Some Crazy Facts about the Mayan Calendar
The most incredibly complex calendar that has ever existed
The calendar was purely made using integer arithmetic – whatever that is! There are as much as 17 different ways of counting the Mayan calendar. Despite the mind-numbing complexities behind it, it is indeed deadly accurate.
Understanding a bit about the Mayan calendar will make your trip with us to the Chichen Itza and/ or the ruins of Tulum, when you talk about the historical significance and aspects of the temples. And in light of this, we decided to share some interesting facts about the calendar, which you are going to love and you won’t have to scratch your head in confusion, trying to understand anything.
The Maya Calendars
The Mayans made their calculations for different calendars based on the cosmos. Did you know that some Mayan calendars date back 10 million years? But the calendars that were deemed relevant and precise include three, the Haab, Tun-Uc and the Tzolk’in. Each of the three calendars have different mathematical calculations and interpretations behind them.
For example, the Haab has only 20 days for each month and a total of 18 months and 365 days, and is based on the cycles of the earth. The Tun-Uc is based on lunar readings and calculations and the Tzolk’in is based on the sacred and divine numbers 13 and 20, crazy right!
The Long Count
One of the most mind-boggling ways to count the Mayan calendar is through using the Long Count. The Long Count is also referred to as the Gregorian Proleptic Calendar, which spread backwards into time before the calendar wholly came into existence. A date calculated using Long Count can be converted to a single digit, which can represent the number of days that have passed.
2012: The End of the World According to the Mayans, A Mysterious Prophecy
Well the world didn’t end as it turned out – quite obviously. The Mayan prophecy of the end of the world was a misinterpretation of their calendar system and cosmological beliefs.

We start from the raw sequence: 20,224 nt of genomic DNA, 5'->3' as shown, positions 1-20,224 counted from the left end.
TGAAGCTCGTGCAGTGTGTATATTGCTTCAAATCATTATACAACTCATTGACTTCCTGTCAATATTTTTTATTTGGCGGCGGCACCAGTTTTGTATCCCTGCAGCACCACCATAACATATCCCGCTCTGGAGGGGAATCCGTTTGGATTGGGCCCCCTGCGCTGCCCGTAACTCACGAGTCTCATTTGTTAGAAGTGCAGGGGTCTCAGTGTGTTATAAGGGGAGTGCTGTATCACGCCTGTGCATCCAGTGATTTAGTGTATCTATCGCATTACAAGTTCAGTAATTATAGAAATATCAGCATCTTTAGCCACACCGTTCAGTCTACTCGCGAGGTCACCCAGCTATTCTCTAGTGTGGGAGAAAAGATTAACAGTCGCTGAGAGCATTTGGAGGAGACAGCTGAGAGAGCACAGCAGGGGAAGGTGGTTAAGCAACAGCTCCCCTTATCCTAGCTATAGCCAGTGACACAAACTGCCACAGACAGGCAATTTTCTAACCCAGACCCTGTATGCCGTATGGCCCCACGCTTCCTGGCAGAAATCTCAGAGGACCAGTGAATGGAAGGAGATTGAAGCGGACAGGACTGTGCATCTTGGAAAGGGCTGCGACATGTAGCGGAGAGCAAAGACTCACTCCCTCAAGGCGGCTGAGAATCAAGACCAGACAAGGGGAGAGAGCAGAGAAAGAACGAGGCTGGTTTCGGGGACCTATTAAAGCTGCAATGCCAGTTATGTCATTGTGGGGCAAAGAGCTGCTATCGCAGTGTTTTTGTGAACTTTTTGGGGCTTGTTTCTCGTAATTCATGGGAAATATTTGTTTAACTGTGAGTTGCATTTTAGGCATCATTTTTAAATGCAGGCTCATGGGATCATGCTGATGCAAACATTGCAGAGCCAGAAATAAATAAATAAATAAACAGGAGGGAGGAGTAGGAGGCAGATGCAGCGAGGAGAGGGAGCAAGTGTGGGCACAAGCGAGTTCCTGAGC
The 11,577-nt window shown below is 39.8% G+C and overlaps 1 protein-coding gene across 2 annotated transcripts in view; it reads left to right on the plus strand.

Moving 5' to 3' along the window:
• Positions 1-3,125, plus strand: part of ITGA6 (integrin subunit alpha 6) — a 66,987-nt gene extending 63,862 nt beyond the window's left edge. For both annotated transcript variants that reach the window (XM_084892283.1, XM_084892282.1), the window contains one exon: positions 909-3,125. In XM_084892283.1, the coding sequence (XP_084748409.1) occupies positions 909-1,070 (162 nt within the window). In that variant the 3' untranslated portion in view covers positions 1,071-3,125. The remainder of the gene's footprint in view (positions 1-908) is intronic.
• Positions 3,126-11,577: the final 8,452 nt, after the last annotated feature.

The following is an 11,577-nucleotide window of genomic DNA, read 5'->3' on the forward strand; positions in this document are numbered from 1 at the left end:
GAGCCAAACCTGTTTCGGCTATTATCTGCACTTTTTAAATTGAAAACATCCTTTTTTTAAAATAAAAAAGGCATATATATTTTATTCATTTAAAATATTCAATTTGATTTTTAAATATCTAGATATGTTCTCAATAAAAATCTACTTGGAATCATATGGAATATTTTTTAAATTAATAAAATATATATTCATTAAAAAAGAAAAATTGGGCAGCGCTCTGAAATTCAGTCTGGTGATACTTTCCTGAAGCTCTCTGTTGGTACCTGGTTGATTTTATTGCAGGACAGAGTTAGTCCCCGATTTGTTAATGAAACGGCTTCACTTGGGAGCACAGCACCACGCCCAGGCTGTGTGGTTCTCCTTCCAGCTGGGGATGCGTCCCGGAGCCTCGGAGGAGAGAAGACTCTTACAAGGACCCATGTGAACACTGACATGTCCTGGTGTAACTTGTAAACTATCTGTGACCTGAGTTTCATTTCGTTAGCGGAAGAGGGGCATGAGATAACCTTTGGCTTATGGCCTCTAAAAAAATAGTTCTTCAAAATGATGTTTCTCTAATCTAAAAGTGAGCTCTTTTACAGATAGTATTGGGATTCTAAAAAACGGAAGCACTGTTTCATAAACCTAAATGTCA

The Mayans developed an intricate calendar system, with the Long Count calendar ending on December 21, 2012. This led to speculations about an impending cataclysm, but the Mayan perspective on the prophecy was vastly different.
They viewed this date as a significant milestone, representing a transition from one era to the next, rather than an apocalypse.
Understanding the Mayan worldview is essential to comprehend their prophecy. They believed in cycles of creation and destruction, envisioning the universe as a perpetual process of birth, death, and rebirth. The end of one cycle marked the beginning of another.
Despite popular misconceptions, the Mayans did not predict the end of the world. They possessed remarkable astronomical knowledge but lacked the ability to foresee specific future cataclysms. Their prophecy was rooted in the desire for reflection, spiritual renewal, and celebration of their rich heritage.
Plenty of Nations at that Time Adopted that Mayan Calendar
Several Mesoamerican tribes, people and nations, more popularly the Aztecs, used the Mayan calendar and tweaked it to their own use. For instance, the calendar was technically not altered, except for the different names given to describe a day of the week and the months in the calendar. But the factor that constituted for the inferiority of Aztec calendars, which were purely based on the Mayan calendars, was that the Aztecs replaced the complex number system of the Mayans with way more primitive number systems. This resulted in several discrepancies in their calendar system, especially when it came to recording different dates.
Our tours in Chichen Itza and Tulum will give a more thorough experience of this once great and proud civilization. You will be amazed to witness the opening of various sacred temples, as well as intricately built Chichen equinoxes with the shade enveloping various mystifying snake sculptures. Plus, you will also experience a breathtaking display of various Solstice events in Tulum and watch an exhilarating display of light passing through some of the main temples in Tulum.